Monroe’s Motivated Sequence

Learning Objectives

  • Explain the use of Monroe’s motivated sequence to motivate listeners.

Monroe’s Motivated Sequence

Monroe’s motivated sequence is the best-known organizational pattern focused on motivational appeals. It is especially useful in situations where the speaker is proposing a solution to an existing problem.

If you use Monroe’s motivated sequence, you’re asking your audience to visualize the consequences of what will happen if they are persuaded to engage in the action you are arguing for. Health-related appeals often use this strategy: for example, smoking, seat belts, mask-wearing in a pandemic, etc.

Alan H. Monroe was a Purdue University psychology professor who used what he knew about the psychology of persuasion to write a book called “Monroe’s Principles of Speech.” He outlines a speech organizational pattern which is most effective in speeches of persuasion. It involves five key steps for which to order the speech.

    1. Get attention. This involves calling the audience’s attention to a problem. It may occur in the introduction part of the speech or as the first point in the body of the speech. For example, according to the New England Medical Journal in their 2018 June article, four out of five people do not get more than five quality hours of sleep per night.
    2. Establish the need. Show that there is a problem or a need for something to be done. Use statistics, evidence, etc., to prove the need. This establishment may occur in the introduction or the body of the speech. For example, lack of sleep depletes productivity.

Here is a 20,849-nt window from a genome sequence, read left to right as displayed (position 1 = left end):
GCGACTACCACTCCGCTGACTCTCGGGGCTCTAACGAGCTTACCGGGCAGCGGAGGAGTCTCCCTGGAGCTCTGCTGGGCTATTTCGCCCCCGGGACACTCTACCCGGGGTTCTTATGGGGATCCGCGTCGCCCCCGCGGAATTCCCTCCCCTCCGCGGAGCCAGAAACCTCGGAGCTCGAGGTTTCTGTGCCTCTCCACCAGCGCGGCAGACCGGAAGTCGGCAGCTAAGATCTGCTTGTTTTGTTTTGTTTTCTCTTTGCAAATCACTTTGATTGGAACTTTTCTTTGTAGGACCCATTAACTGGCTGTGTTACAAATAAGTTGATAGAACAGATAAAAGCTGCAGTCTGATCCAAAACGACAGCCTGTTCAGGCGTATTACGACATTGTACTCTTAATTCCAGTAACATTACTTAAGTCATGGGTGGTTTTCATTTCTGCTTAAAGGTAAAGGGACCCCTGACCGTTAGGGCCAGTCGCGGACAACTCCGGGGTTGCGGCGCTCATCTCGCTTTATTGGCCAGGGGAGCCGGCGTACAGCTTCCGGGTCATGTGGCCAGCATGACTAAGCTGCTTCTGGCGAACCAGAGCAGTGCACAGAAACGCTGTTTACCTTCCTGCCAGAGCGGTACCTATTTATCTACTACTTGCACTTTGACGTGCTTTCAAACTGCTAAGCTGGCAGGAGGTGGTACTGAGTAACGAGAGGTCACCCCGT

3. Satisfy the need. Offer a solution to the issue and explain how the solution would work. This usually is in the body of the speech as a main point. Take a sleep workshop.
    4. Visualize the future. Paint a picture of what the world would be like if the need is satisfied using your proposed solution. For example, how productive the world would be on seven hours of sleep per night? The visualization could be in the body or conclusion.
    5. Action/Actualization. Call the audience to take action and commit to doing something such as signing a pledge to get better sleep, going to a sleep workshop, etc. The call for action is usually in the conclusion.


In this video, Eric Robertson breaks down the components of Monroe’s Motivated Sequence.

You can view the transcript for “Monroe’s Motivated Sequence | COMMUNICATION STUDIES” here (opens in new window).

To watch: Ron Finley, “A guerilla gardener in South Central LA”

In this TED talk, fashion designer and urban gardener Ron Finley talks about creating gardens in a South Central food desert.

You can view the transcript for “A guerilla gardener in South Central LA | Ron Finley” here (opens in new window).

What to watch for:

Finley’s speech is a good example of Monroe’s Motivated Sequence. Here’s how it fits into the five steps:

Attention: “I live in South Central. This is South Central: liquor stores, fast food, vacant lots.”

Need: “Just like 26.5 million other Americans, I live in a food desert, South Central Los Angeles, home of the drive-thru and the drive-by. Funny thing is, the drive-thrus are killing more people than the drive-bys.”

Satisfaction: “So me and my group, L.A. Green Grounds, we got together and we started planting my food forest, fruit trees, you know, the whole nine, vegetables. . . . I have witnessed my garden become a tool for the education, a tool for the transformation of my neighborhood. To change the community, you have to change the composition of the soil. We are the soil.”

Visualization: “Now this is one of my plans. This is what I want to do. I want to plant a whole block of gardens where people can share in the food in the same block. I want to take shipping containers and turn them into healthy cafes.”

Action: “If you want to meet with me, come to the garden with your shovel so we can plant some sh*t.”